• collective action
  • farmers’ movements
  • historical developments of agroecology
  • management of agroecosystems
  • agricultural and environmental policy
  • sustainable agriculture

Published Papers (5 papers)

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Research

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Open AccessArticle Agroecology in Europe: Research, Education, Collective Action Networks, and Alternative Food Systems
Sustainability 2018, 10(4), 1214; doi:10.3390/su10041214
Received: 22 February 2018 / Revised: 12 April 2018 / Accepted: 12 April 2018 / Published: 17 April 2018
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Abstract
Agroecology is considered with different focus and weight in different parts of the world as a social and political movement, as science, and as practice. Despite its multitude of definitions, agroecology has begun in Europe to develop in different regional, national and continental
[...] Read more.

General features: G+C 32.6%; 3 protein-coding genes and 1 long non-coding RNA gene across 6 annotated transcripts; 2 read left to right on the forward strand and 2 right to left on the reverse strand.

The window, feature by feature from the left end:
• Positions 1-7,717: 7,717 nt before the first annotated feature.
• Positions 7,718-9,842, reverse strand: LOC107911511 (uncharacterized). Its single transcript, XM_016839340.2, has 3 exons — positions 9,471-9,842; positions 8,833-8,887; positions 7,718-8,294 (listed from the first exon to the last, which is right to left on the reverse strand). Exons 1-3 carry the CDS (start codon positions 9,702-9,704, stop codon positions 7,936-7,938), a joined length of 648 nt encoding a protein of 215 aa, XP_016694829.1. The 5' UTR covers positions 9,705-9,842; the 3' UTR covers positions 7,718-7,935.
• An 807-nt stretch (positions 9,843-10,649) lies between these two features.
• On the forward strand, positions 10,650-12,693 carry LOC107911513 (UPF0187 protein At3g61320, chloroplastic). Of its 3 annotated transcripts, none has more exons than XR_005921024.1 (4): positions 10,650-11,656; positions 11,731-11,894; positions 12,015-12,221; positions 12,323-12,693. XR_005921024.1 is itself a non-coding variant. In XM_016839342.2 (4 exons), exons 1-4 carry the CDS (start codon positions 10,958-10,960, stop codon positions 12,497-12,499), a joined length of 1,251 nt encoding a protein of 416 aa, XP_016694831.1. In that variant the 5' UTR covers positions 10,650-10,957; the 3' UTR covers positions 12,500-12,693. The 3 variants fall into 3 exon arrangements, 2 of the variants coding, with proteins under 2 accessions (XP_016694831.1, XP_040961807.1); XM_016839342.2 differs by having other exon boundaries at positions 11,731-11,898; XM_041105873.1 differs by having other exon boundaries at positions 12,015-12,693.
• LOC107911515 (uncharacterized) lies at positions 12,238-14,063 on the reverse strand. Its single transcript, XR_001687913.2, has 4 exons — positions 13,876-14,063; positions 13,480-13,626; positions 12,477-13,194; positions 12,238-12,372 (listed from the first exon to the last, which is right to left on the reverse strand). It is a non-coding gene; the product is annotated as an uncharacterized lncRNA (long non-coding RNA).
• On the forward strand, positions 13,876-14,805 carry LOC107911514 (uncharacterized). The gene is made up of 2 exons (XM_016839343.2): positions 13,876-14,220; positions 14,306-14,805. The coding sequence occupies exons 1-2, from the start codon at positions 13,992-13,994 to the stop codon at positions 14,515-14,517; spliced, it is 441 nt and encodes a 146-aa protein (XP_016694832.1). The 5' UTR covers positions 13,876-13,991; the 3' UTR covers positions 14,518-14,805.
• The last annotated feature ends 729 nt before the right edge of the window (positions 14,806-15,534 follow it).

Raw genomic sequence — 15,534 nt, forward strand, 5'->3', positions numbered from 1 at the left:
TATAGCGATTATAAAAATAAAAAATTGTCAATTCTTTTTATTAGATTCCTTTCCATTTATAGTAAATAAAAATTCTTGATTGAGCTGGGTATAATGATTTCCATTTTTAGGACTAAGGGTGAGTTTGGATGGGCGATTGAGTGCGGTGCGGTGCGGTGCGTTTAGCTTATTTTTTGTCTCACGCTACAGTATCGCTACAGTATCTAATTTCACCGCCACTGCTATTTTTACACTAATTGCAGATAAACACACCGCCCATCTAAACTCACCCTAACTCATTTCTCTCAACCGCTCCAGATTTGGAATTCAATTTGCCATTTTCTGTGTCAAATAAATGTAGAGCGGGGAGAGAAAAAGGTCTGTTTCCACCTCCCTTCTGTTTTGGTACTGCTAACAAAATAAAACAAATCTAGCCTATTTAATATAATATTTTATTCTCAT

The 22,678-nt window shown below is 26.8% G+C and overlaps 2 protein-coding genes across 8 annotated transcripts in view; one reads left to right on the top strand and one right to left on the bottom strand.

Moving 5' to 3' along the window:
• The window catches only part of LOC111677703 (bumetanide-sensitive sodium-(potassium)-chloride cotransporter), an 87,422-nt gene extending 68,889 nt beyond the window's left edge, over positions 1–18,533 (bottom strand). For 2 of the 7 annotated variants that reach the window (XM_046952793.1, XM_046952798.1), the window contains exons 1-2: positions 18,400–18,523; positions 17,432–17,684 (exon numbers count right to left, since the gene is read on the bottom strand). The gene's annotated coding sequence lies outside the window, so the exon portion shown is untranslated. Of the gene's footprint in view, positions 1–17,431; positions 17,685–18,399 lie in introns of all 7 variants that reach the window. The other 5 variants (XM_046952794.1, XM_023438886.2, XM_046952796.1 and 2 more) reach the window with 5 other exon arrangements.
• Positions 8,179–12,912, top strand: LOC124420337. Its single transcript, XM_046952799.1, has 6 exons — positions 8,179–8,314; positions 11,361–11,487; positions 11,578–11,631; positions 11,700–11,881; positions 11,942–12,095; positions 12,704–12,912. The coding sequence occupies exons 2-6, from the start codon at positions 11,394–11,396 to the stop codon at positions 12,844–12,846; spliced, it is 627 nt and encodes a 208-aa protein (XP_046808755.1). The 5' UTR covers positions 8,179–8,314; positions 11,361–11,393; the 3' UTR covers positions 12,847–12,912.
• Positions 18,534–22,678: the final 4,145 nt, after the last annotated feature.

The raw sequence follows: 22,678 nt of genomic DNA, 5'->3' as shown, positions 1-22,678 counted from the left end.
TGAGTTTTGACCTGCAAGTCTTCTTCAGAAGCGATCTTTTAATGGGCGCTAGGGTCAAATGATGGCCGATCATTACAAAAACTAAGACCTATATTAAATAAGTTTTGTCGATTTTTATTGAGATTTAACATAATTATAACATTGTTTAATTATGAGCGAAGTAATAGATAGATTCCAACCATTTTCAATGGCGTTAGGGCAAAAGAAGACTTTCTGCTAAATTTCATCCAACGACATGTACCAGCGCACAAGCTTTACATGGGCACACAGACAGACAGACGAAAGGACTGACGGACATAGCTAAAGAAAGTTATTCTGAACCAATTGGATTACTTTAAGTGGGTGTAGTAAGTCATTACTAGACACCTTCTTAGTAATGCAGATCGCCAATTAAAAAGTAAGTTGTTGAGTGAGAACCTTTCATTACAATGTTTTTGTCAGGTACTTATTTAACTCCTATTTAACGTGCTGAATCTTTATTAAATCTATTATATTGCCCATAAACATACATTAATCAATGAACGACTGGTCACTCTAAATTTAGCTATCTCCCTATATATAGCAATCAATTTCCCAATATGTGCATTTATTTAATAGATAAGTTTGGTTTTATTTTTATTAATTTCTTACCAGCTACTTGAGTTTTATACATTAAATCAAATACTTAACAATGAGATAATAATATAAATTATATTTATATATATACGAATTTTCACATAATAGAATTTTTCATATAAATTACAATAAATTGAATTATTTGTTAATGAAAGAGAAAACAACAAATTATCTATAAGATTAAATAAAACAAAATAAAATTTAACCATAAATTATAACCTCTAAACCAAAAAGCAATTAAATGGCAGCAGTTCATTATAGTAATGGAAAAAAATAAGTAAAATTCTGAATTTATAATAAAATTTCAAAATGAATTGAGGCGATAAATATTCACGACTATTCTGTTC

Agroecology is considered with different focus and weight in different parts of the world as a social and political movement, as science, and as practice. Despite its multitude of definitions, agroecology has begun in Europe to develop in different regional, national and continental networks of researchers, practitioners, advocates and movements. However, there is a lack of a comprehensive overview about these different developments and networks. Therefore, this paper attempts to document and provide a mapping of the development of European agroecology in its diverse forms. Through a literature review, interviews, active conference participation, and an extensive internet search we have collected information about the current state and development of agroecology in Europe. Agroecological research and higher education exist more in western and northern Europe, but farm schools and farmer-to-farmer training are also present in other regions. Today a large variety of topics are studied at research institutions. There is an increasing number of bottom-up agroecological initiatives and national or continental networks and movements. Important movements are around food sovereignty, access to land and seeds. Except for France, there are very few concrete policies for agroecology in Europe. Agroecology is increasingly linked to different fields of agri-food systems. This includes Community Supported Agriculture systems, but also agroecological territories, and some examples of labelling products. To amplify agroecology in Europe in the coming years, policy development will be crucial and proponents of agroecology must join forces and work hand-in-hand with the many stakeholders engaged in initiatives to develop more sustainable agriculture and food systems. Full article